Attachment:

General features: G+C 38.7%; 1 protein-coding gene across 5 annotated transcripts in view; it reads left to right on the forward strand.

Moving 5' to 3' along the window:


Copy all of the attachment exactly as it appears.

General features: G+C 38.7%; 1 protein-coding gene across 5 annotated transcripts in view; it reads left to right on the forward strand.

Moving 5' to 3' along the window: